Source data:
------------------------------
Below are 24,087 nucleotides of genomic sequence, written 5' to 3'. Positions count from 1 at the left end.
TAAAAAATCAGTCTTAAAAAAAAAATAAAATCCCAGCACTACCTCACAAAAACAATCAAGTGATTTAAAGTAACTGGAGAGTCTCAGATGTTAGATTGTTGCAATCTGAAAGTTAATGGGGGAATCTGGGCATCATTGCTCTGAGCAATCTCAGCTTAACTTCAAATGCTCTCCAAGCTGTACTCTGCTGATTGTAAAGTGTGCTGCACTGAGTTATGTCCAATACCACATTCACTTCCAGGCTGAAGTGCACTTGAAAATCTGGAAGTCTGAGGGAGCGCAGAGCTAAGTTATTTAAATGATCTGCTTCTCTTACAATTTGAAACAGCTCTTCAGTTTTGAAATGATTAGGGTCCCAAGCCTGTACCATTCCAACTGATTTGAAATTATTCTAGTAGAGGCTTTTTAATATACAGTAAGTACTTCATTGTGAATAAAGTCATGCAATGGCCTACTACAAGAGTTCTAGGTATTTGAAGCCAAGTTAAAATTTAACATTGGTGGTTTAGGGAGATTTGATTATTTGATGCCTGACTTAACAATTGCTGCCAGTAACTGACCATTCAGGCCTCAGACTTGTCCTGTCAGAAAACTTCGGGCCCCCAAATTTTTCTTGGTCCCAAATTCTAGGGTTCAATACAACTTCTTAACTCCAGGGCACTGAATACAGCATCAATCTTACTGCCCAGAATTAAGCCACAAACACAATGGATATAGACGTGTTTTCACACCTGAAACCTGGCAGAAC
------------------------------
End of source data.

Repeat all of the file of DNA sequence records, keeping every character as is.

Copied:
Below are 24,087 nucleotides of genomic sequence, written 5' to 3'. Positions count from 1 at the left end.
TAAAAAATCAGTCTTAAAAAAAAAATAAAATCCCAGCACTACCTCACAAAAACAATCAAGTGATTTAAAGTAACTGGAGAGTCTCAGATGTTAGATTGTTGCAATCTGAAAGTTAATGGGGGAATCTGGGCATCATTGCTCTGAGCAATCTCAGCTTAACTTCAAATGCTCTCCAAGCTGTACTCTGCTGATTGTAAAGTGTGCTGCACTGAGTTATGTCCAATACCACATTCACTTCCAGGCTGAAGTGCACTTGAAAATCTGGAAGTCTGAGGGAGCGCAGAGCTAAGTTATTTAAATGATCTGCTTCTCTTACAATTTGAAACAGCTCTTCAGTTTTGAAATGATTAGGGTCCCAAGCCTGTACCATTCCAACTGATTTGAAATTATTCTAGTAGAGGCTTTTTAATATACAGTAAGTACTTCATTGTGAATAAAGTCATGCAATGGCCTACTACAAGAGTTCTAGGTATTTGAAGCCAAGTTAAAATTTAACATTGGTGGTTTAGGGAGATTTGATTATTTGATGCCTGACTTAACAATTGCTGCCAGTAACTGACCATTCAGGCCTCAGACTTGTCCTGTCAGAAAACTTCGGGCCCCCAAATTTTTCTTGGTCCCAAATTCTAGGGTTCAATACAACTTCTTAACTCCAGGGCACTGAATACAGCATCAATCTTACTGCCCAGAATTAAGCCACAAACACAATGGATATAGACGTGTTTTCACACCTGAAACCTGGCAGAAC